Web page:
When I was a rookie deputy district attorney (D.A.) one of my colleagues quickly grabbed a case file and rushed off to court for his first jury trial. He wanted to make a good impression.
The judge explained that the defendant waived his right to an attorney and insisted on exercising his constitutional right to represent himself. Normally, the defense would question (“voire dire”) the jury first. But since the defendant in this case had no legal experience, the judge asked the D.A. to go first.
The D.A. stood erect and addressed the jurors:
D.A.: “Ladies and gentlemen, would it offend you if you heard the term **** ?” (Whereupon the D.A. blurted out a disgusting slang term for a sex act.)
Judge: “Counsel, is this necessary?
D.A.: “Yes, Your Honor. It will be part of the testimony.”
Judge: “Very well. Go ahead.”
D.A.: “Ladies and gentlemen, will you find it reprehensible to hear the phrase ***** ****** ?” (Whereupon the D.A. used even more disgusting sexual terms.)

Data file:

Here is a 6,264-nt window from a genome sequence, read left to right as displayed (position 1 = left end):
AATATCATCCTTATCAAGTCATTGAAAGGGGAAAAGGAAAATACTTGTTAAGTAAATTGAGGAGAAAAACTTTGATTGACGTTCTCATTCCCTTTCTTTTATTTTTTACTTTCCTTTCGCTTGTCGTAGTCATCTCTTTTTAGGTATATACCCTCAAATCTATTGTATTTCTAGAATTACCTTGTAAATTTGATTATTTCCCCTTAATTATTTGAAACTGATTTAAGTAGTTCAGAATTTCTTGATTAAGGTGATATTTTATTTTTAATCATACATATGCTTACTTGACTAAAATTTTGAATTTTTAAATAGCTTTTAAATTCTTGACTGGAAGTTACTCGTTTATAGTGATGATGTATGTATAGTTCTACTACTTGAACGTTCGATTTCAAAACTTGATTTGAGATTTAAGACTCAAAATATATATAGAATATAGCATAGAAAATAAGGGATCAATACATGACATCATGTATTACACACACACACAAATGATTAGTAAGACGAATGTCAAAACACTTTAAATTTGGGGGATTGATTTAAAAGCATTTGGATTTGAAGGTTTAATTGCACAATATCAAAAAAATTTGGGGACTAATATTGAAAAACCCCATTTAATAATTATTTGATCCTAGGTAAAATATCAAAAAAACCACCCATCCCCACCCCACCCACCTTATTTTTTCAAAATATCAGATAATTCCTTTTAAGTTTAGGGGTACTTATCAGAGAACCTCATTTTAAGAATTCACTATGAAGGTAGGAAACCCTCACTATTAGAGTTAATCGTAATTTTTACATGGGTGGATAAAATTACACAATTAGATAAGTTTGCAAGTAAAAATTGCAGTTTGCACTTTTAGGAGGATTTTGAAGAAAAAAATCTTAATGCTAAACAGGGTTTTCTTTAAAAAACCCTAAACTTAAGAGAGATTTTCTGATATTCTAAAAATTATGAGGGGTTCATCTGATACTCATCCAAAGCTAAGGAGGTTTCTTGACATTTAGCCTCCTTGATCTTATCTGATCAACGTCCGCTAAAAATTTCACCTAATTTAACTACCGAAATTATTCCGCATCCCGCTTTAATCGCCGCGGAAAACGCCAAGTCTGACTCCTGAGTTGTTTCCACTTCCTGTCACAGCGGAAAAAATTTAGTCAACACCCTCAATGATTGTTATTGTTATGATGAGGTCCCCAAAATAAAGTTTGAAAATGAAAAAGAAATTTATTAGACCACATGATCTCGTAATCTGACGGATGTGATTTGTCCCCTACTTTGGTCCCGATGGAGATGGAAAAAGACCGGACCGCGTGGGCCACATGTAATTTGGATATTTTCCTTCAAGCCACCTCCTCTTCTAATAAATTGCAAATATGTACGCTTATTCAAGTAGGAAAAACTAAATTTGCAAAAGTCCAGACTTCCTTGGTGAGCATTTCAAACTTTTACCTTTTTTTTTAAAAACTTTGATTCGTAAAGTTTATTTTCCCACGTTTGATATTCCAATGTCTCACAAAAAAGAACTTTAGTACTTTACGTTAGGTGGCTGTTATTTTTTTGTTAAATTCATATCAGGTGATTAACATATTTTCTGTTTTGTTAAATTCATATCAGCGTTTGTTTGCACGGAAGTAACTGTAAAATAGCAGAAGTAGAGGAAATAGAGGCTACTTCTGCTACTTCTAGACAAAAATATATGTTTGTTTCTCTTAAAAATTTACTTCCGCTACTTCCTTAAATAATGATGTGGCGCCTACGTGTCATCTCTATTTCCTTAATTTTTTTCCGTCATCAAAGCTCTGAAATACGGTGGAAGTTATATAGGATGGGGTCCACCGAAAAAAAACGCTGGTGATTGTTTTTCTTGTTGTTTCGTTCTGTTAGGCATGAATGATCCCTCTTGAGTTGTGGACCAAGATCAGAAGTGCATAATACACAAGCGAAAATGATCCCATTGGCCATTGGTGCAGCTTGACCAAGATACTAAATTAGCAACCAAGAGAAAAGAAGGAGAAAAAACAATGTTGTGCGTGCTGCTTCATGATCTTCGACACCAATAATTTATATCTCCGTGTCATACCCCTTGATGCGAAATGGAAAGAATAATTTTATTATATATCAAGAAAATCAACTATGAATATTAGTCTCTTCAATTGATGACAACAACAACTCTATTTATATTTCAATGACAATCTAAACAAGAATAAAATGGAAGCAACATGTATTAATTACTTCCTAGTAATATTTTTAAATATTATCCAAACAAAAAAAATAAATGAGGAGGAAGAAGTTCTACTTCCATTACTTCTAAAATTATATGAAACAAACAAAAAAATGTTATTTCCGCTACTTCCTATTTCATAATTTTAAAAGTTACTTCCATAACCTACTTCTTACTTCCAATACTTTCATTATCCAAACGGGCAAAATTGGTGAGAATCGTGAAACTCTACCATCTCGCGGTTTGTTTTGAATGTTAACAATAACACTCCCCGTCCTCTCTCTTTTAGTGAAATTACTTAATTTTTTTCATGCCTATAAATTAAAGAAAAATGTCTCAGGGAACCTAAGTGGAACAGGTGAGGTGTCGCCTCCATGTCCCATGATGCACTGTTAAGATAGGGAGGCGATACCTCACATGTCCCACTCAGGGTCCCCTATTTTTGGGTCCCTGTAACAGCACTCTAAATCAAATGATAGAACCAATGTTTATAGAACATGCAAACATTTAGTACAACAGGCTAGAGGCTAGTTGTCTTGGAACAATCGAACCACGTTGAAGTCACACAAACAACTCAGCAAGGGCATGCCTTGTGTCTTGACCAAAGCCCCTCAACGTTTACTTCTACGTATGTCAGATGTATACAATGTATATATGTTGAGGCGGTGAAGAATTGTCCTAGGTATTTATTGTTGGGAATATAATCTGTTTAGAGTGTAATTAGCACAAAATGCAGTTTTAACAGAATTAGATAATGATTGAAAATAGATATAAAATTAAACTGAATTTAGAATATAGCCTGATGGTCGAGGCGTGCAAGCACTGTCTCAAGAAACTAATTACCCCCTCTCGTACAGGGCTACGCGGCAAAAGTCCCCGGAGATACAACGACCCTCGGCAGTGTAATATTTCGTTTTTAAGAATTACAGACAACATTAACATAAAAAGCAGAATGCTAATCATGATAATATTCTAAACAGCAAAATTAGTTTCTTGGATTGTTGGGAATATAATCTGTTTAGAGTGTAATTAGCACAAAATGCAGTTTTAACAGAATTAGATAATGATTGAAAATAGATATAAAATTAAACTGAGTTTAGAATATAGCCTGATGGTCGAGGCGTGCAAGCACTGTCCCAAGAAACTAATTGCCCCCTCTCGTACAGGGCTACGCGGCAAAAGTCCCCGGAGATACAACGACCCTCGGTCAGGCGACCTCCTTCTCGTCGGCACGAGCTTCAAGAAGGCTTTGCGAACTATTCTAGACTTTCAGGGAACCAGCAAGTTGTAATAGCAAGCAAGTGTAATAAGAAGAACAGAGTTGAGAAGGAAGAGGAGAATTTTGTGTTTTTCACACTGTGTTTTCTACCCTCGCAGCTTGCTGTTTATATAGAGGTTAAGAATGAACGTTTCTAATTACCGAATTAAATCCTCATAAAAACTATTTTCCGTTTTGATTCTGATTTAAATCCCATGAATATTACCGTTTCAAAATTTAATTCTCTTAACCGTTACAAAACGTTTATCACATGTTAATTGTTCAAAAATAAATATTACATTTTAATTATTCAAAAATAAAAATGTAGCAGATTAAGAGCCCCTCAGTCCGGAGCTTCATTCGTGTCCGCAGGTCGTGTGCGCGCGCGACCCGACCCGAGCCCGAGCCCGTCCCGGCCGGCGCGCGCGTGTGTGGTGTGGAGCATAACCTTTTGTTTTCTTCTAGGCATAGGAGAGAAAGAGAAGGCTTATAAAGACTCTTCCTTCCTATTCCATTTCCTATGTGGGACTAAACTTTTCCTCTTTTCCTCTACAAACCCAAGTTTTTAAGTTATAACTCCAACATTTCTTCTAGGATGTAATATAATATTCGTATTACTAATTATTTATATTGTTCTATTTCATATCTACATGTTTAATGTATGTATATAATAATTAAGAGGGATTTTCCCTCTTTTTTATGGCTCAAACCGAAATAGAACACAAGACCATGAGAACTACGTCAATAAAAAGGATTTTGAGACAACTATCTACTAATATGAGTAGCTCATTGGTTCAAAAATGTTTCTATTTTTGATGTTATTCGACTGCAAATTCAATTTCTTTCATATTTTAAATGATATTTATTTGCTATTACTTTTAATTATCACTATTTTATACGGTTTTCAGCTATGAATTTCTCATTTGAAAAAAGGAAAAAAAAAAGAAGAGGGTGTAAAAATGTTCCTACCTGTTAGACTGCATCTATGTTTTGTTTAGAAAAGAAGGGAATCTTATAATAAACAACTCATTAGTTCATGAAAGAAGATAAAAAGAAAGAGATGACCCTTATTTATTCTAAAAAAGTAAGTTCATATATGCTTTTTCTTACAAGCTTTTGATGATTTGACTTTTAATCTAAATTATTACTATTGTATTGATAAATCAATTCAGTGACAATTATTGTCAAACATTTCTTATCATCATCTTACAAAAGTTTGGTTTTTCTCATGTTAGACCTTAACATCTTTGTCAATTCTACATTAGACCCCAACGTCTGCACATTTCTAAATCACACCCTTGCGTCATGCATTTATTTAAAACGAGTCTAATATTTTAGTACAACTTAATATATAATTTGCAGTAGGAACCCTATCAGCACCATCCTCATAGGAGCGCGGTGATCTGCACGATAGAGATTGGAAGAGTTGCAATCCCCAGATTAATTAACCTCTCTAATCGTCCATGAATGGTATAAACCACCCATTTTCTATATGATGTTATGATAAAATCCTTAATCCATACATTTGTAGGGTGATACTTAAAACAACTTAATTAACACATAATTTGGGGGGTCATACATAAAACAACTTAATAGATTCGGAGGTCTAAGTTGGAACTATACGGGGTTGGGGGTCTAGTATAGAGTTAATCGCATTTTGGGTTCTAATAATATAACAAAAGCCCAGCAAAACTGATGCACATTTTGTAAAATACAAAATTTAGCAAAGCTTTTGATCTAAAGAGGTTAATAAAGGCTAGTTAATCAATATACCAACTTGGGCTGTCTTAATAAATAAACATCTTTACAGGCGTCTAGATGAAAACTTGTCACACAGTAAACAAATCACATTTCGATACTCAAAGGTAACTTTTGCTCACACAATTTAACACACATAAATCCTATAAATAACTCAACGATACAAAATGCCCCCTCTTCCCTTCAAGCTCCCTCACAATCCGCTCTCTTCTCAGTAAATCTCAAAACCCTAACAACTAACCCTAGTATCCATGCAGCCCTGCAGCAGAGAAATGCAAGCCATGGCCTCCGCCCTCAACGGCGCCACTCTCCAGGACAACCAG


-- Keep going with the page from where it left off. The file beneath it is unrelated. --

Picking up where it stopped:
D.A.: “Would it make you angry to hear the word ***** ?” (Another slang sexual term.)
Judge: “Mr. Prosecutor, please approach the bench.” “What have these disgusting terms got to do with a drunk driving case?”
Oops! The D.A. could have “died.” He had accidentally grabbed the wrong case file from the office. He picked up a prostitution case file. This was a DUI case. How embarrassing!
Of course, a sharp experienced prosecutor would continue, without skipping a beat:
D.A.: “Ladies and gentlemen of the jury, now that we’ve got that out of the way, let’s focus on your opinions on drunk driving.”